Beep beep, zoom!
That’s the sound of you driving off in your new car stress-free because buying a vehicle doesn’t have to be as daunting as it seems. For many, buying a car can feel overwhelming — especially when it’s so easy to get caught up in the heat of the moment and sold something you didn’t plan to buy. That’s why we have you covered with this beginner’s guide to car buying.
Whether you’re in the market for your first car, it’s time to change up your ride to fit your growing family, or you want to feel more prepared for your next purchase, with some of these helpful tips, you can smooth out the process.
Fresh off the Assembly Line or Pre-Owned
Unless you’ve put enough money aside for a top-of-the-line vehicle where cost isn’t a factor, you’ll want to consider the pros and cons of a new vs. a used car. Although you can count on the newer models to have the most up-to-date technology and fewer upfront repair requirements, a used car will be kinder to your wallet at the initial purchase and allow for a shorter loan.
If you’re comfortable with a larger down payment, you aren’t expecting any life changes that will affect your finances, or prefer less potential unplanned car maintenance, venture for the new car. However, if you don’t mind driving a vehicle with two-plus-year-old parts and want to pay off the car sooner, it’s always a good idea to save yourself some money and vie for a pre-owned car.
Regardless if you choose a new or pre-owned vehicle, be sure you budget for a situation where you can adjust for the unexpected; you don’t want to be stuck owing more than your car’s worth if you have to sell or have your car repossessed due to missed payments.
Calculating Your Budget
To assist with finding a rough estimate for your upcoming vehicle purchase, you should use a budget calculator that includes the cost of gas, auto insurance, loan payments, and maintenance. If you are buying a car outright, you won’t need to consider financing, but for most, it’s helpful to play around with a loan calculator so you have a better idea of how much you’ll be able to spend. The more you know, the more you can prepare for with your budget estimates.
While considering your monthly costs, you should also factor in a down payment of around 20%. A sizable down payment will be a larger initial investment but it will lower the monthly payments for your car. This will help significantly in the long run, especially if you run into an unplanned money crisis at some point while you’re paying off your car.
Car maintenance should also be included in your potential budget and will vary depending on your pre-owned versus new vehicle purchase decision. While you won’t know the exact price of maintenance, the vehicle’s mileage will help give you a general idea. Cars will typically require new wiper blades once a year, new brake pads about every 40,000 miles, an oil change every 5,000 miles, and annual inspection. You can easily add up the cost estimates for your area to include in your overall budget.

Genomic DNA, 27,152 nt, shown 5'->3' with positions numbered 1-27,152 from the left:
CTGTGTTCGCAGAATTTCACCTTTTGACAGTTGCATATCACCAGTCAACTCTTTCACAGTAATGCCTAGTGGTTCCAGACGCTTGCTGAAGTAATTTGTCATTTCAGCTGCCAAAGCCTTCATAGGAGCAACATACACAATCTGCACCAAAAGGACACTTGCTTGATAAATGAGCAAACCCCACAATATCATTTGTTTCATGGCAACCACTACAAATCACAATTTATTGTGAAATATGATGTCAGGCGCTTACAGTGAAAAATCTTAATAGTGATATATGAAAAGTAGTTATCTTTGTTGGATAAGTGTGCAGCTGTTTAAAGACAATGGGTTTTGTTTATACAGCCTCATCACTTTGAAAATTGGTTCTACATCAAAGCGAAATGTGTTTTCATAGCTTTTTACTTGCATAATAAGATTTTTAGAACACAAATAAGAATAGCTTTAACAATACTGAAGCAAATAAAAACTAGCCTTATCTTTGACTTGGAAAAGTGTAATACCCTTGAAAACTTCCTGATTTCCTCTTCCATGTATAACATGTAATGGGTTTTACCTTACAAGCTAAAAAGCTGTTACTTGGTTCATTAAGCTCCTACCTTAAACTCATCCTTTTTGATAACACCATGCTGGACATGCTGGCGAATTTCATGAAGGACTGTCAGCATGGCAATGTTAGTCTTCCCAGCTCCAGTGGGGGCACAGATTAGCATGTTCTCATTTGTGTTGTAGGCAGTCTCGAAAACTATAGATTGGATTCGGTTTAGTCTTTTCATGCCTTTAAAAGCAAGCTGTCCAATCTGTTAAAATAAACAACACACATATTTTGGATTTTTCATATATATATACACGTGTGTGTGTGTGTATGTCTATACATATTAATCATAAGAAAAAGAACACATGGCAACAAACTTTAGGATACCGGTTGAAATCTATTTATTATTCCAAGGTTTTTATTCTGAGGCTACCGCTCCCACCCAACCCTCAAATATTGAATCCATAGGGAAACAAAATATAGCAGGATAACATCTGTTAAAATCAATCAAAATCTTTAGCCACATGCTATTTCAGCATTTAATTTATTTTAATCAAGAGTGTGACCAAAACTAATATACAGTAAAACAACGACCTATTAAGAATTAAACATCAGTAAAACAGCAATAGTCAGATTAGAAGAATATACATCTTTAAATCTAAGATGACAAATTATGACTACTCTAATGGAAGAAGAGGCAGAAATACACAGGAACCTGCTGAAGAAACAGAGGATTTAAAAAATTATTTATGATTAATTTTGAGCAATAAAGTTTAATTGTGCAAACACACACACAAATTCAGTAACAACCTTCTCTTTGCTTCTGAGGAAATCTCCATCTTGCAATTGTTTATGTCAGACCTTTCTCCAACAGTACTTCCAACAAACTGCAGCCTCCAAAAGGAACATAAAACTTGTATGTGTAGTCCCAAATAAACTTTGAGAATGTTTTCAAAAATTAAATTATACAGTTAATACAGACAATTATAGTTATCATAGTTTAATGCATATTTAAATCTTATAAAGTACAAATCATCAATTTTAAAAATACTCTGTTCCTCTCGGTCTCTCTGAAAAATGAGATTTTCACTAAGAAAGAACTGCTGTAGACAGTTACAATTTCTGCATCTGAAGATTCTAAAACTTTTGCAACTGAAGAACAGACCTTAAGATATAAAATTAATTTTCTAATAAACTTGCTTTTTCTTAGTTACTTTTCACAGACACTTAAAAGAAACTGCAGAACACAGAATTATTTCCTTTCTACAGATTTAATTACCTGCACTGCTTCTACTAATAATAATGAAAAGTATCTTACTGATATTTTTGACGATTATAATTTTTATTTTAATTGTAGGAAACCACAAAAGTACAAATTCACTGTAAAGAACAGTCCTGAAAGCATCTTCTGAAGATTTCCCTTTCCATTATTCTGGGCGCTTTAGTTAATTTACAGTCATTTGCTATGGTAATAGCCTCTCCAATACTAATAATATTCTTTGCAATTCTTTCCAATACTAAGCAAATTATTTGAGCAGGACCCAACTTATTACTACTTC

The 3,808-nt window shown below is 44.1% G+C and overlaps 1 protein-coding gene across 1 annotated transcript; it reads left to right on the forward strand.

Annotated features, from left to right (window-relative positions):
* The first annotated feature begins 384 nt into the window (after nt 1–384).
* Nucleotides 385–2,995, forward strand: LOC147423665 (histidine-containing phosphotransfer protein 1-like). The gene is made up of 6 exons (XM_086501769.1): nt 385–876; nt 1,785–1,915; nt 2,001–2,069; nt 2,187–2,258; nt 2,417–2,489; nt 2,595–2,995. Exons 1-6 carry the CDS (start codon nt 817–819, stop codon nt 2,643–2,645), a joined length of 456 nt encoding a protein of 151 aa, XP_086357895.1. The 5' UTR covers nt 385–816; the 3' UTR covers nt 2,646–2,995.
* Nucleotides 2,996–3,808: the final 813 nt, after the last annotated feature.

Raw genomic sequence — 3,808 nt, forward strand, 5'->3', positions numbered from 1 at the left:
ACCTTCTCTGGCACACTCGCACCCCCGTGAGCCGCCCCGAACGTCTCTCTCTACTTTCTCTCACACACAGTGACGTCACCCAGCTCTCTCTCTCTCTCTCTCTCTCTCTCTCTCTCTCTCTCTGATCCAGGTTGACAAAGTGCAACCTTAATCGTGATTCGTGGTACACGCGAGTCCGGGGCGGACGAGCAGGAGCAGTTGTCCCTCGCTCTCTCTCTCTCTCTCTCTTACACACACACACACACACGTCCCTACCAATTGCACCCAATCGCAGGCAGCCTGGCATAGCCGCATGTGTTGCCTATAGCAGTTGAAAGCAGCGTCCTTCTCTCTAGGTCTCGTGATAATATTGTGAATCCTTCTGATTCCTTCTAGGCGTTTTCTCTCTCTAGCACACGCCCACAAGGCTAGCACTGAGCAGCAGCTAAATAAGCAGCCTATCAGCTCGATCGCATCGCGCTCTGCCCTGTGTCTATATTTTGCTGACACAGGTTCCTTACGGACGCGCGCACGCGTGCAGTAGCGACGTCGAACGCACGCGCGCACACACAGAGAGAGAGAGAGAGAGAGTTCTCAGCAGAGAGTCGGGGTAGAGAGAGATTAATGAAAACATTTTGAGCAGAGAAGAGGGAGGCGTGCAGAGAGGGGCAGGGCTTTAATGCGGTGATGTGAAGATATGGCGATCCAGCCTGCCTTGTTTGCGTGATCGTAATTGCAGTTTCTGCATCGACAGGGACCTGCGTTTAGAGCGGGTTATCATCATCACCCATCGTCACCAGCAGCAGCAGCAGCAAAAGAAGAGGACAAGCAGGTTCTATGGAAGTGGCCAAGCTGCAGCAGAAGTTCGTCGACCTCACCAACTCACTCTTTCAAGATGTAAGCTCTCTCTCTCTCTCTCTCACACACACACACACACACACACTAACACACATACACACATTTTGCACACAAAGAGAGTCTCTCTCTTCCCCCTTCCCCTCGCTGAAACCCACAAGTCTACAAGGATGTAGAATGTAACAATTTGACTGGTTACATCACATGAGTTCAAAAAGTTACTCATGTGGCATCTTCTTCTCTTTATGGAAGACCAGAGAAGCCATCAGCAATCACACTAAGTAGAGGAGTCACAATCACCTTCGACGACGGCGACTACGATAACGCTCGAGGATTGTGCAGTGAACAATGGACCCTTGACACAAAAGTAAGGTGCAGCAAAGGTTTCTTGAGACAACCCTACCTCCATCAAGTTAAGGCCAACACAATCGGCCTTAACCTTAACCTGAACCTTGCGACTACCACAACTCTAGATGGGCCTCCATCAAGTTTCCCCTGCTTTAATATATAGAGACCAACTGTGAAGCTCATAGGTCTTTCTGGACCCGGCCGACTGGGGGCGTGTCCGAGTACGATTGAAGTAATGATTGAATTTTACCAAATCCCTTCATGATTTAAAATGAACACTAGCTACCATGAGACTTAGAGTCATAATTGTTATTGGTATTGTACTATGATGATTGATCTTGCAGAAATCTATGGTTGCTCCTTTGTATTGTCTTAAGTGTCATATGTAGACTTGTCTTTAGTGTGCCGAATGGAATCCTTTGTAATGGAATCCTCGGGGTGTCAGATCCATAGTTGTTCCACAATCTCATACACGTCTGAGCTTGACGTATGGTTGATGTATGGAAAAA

Buying vs. Leasing
Buying a car means buying an asset. But did you consider how much you intend on using that asset?
If you drive fewer than 15,000 miles a year, frequent public transportation options, and don’t often go on long car trips, consider leasing. Not only will you have the benefit of being able to ride around in a new car, but you’ll also have smaller monthly payments and you won’t be entirely liable for fixing everything in the car.
In contrast, when you buy, you’ll own the car at the end of your payments and can either pass it on to a family member, sell it, or enjoy not having to make monthly payments for years to come.
With the budget, leasing, and financing options holding a heavier weight in your purchasing decision, choosing a car type may begin to seem arbitrary, but it’s far from that. If you live in a city, where parking availability is sparse and spots are tighter, it’ll quickly become a top tier concern. In addition to ease of parking, car size is an important safety feature.
While all car manufacturers work to ensure their vehicles are as safe as possible, the laws of physics outweigh their best efforts and more often than not, bigger cars are generally safer than small cars. It’s a fact also born out by statistics: minicars have higher death rates than SUVs, station wagons, and minivans.
Smaller cars also have less passenger and cargo room so you may end up needing to sacrifice the luxury of stowaway space for trips or volunteering for carpool. It’s always a good idea to consider your needs and lifestyle when researching the best model to purchase.